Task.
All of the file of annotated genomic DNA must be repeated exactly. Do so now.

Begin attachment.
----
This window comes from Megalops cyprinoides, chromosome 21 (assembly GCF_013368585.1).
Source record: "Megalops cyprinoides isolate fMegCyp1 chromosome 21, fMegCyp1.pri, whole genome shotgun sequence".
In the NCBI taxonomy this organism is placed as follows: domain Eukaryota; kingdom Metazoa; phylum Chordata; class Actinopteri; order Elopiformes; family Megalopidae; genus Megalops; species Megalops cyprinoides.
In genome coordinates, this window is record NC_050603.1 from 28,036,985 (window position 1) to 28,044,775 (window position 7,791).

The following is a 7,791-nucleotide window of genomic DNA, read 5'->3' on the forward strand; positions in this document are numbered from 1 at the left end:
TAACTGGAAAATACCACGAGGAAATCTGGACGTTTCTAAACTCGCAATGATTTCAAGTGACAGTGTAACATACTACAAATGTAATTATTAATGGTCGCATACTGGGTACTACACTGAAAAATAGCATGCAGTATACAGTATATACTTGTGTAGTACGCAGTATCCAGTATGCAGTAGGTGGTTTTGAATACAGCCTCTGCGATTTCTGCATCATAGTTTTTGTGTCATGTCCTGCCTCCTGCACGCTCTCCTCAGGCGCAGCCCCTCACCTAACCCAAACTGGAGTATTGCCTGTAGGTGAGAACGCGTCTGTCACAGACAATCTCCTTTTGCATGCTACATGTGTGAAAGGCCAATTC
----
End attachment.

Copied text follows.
This window comes from Megalops cyprinoides, chromosome 21 (assembly GCF_013368585.1).
Source record: "Megalops cyprinoides isolate fMegCyp1 chromosome 21, fMegCyp1.pri, whole genome shotgun sequence".
In the NCBI taxonomy this organism is placed as follows: domain Eukaryota; kingdom Metazoa; phylum Chordata; class Actinopteri; order Elopiformes; family Megalopidae; genus Megalops; species Megalops cyprinoides.
In genome coordinates, this window is record NC_050603.1 from 28,036,985 (window position 1) to 28,044,775 (window position 7,791).

The following is a 7,791-nucleotide window of genomic DNA, read 5'->3' on the forward strand; positions in this document are numbered from 1 at the left end:
TAACTGGAAAATACCACGAGGAAATCTGGACGTTTCTAAACTCGCAATGATTTCAAGTGACAGTGTAACATACTACAAATGTAATTATTAATGGTCGCATACTGGGTACTACACTGAAAAATAGCATGCAGTATACAGTATATACTTGTGTAGTACGCAGTATCCAGTATGCAGTAGGTGGTTTTGAATACAGCCTCTGCGATTTCTGCATCATAGTTTTTGTGTCATGTCCTGCCTCCTGCACGCTCTCCTCAGGCGCAGCCCCTCACCTAACCCAAACTGGAGTATTGCCTGTAGGTGAGAACGCGTCTGTCACAGACAATCTCCTTTTGCATGCTACATGTGTGAAAGGCCAATTC